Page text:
House committee seeks info on Stryker 30 mm program

By Ethan Sterenfeld / June 24, 2022 at 10:47 AM

The House Armed Services Committee wants the Army to explain the requirements process that preceded a $942 million program to add 30 mm cannons to Stryker combat vehicles.

“Questions have been raised about the Army’s requirements for the system related to lethality and survivability during the acquisition process,” states a provision that the committee added to its annual defense policy bill during a June 22 mark up.

The provision directs the Government Accountability Office to complete a report by April 2023 on the 30 mm cannon program, which is known as the Medium Caliber Weapon System. Rep. Ronny Jackson (R-TX) filed the amendment that includes the provision.

Oshkosh Defense beat General Dynamics Land Systems, the Stryker’s original equipment manufacturer, in a competition last year to supply the cannon to up to six Stryker brigades. General Dynamics had previously integrated one brigade’s worth of cannons for the Europe-based 2nd Cavalry Regiment.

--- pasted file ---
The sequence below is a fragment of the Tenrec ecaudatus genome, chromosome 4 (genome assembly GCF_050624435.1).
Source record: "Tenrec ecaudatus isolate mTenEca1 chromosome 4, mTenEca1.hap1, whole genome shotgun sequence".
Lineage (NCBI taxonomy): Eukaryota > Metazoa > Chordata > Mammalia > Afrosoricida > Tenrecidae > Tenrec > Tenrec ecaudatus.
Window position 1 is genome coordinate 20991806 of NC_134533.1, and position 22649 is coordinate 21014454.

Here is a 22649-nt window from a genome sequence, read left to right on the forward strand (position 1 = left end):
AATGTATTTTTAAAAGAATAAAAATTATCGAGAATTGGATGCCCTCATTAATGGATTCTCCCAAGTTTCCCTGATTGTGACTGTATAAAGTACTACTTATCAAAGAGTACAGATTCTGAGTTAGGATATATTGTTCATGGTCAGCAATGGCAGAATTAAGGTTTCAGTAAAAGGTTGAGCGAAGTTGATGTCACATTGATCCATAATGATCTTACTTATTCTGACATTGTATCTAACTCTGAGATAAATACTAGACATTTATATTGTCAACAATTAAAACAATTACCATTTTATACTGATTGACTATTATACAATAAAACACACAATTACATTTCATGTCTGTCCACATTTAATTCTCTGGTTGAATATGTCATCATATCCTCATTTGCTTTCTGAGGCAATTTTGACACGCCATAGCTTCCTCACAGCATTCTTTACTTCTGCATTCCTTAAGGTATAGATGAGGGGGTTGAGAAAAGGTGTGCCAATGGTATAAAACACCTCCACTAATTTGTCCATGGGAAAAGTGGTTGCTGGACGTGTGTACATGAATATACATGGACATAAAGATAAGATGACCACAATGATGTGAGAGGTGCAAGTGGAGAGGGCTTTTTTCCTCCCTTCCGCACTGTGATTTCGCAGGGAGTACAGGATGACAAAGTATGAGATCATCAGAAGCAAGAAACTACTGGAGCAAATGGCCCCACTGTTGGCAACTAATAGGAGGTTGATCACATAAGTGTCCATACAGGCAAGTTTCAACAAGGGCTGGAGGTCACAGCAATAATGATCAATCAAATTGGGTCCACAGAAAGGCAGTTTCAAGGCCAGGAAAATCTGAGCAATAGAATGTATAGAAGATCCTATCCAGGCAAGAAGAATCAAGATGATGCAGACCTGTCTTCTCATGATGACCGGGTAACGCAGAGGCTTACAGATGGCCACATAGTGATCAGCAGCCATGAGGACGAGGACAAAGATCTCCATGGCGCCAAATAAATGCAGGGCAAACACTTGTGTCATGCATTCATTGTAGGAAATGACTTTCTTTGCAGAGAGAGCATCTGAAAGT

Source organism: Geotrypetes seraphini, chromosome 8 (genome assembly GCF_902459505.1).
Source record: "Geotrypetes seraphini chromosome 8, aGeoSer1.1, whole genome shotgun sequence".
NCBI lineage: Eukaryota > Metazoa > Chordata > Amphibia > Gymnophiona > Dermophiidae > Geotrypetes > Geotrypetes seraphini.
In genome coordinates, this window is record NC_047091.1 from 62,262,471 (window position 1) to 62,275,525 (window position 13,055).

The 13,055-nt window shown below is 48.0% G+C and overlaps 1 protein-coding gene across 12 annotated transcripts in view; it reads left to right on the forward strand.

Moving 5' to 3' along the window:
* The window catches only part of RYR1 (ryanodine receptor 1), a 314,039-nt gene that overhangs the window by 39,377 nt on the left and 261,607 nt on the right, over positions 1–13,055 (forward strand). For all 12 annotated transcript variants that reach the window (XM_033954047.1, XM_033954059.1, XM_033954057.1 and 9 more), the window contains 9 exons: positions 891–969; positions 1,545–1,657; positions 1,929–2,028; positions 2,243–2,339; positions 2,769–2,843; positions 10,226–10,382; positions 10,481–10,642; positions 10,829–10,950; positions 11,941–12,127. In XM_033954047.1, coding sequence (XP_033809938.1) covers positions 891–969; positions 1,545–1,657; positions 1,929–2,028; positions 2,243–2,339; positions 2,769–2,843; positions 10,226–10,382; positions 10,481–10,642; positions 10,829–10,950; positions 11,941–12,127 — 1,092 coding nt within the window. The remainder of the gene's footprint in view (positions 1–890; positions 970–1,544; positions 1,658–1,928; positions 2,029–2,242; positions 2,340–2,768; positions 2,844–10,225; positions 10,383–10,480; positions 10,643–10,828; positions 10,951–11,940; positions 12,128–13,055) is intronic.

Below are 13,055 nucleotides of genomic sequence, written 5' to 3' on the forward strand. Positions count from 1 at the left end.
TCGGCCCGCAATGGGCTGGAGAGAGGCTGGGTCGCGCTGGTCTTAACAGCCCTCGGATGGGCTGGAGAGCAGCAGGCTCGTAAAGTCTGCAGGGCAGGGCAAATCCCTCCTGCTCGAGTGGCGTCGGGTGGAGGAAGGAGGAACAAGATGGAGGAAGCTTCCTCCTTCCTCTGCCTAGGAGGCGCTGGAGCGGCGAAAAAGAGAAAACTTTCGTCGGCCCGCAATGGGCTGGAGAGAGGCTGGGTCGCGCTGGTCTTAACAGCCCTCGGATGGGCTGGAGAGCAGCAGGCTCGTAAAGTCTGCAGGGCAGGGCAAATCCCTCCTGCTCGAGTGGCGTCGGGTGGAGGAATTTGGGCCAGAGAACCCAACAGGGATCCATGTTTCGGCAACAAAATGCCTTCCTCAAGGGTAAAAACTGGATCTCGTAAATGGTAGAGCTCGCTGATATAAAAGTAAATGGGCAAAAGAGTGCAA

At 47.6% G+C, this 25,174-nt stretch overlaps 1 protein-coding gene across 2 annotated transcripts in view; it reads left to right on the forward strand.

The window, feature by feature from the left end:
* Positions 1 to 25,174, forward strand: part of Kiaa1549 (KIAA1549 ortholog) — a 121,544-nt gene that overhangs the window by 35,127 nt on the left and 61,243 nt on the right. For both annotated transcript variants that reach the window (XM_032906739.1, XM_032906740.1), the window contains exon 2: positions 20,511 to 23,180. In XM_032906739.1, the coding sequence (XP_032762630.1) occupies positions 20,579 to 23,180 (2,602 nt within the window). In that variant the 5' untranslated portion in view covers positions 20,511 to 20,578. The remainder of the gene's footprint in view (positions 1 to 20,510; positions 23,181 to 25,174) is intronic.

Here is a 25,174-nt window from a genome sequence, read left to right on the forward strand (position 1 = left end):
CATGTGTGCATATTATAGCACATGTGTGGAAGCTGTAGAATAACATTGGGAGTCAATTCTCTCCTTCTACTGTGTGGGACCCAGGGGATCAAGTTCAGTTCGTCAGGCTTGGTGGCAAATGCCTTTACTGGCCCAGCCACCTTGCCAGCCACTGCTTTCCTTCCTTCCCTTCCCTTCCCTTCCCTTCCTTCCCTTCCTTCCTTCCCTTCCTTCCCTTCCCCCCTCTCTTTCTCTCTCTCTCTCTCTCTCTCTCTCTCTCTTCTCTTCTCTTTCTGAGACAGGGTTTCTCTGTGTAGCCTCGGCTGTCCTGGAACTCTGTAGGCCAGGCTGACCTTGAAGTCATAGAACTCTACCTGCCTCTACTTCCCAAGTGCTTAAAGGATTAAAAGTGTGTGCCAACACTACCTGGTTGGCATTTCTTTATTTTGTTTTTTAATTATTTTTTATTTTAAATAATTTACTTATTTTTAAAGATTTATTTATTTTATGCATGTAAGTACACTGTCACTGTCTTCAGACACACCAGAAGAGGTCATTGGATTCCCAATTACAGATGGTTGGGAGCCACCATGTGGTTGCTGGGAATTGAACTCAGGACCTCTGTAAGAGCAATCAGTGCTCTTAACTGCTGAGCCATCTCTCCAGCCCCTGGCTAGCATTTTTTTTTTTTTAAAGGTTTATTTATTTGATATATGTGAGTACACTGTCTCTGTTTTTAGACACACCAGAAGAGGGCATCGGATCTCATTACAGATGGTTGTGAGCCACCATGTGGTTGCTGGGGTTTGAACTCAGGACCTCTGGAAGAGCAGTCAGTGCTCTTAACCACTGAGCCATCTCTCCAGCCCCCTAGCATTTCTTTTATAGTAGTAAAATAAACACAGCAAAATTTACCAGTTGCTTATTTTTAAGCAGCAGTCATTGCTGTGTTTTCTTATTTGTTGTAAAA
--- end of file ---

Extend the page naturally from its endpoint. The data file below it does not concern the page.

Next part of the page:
The report would include “an assessment of the requirements determination and acquisition process throughout technology research, development, testing, and procurement of the MCWS,” according to the provision. It would look at the requests from operational units that would have created the requirements, as well as the cost of the program compared to similar capabilities.

Involvement of an Army Futures Command cross-functional team in the “requirements determination and acquisition process” should be included in the report, according to the provision.

It should also include “an assessment of lessons learned, if any, by acquisition program and Cross Functional Team officials,” according to the provision.

Jackson’s office did not respond to a question from Inside Defense seeking clarification on what actions by a cross-functional team this refers to, as the 30 mm cannon program has not previously been named as part of any team’s portfolio. The cross-functional teams do not typically have a role in defining requirements for programs that are outside their portfolio.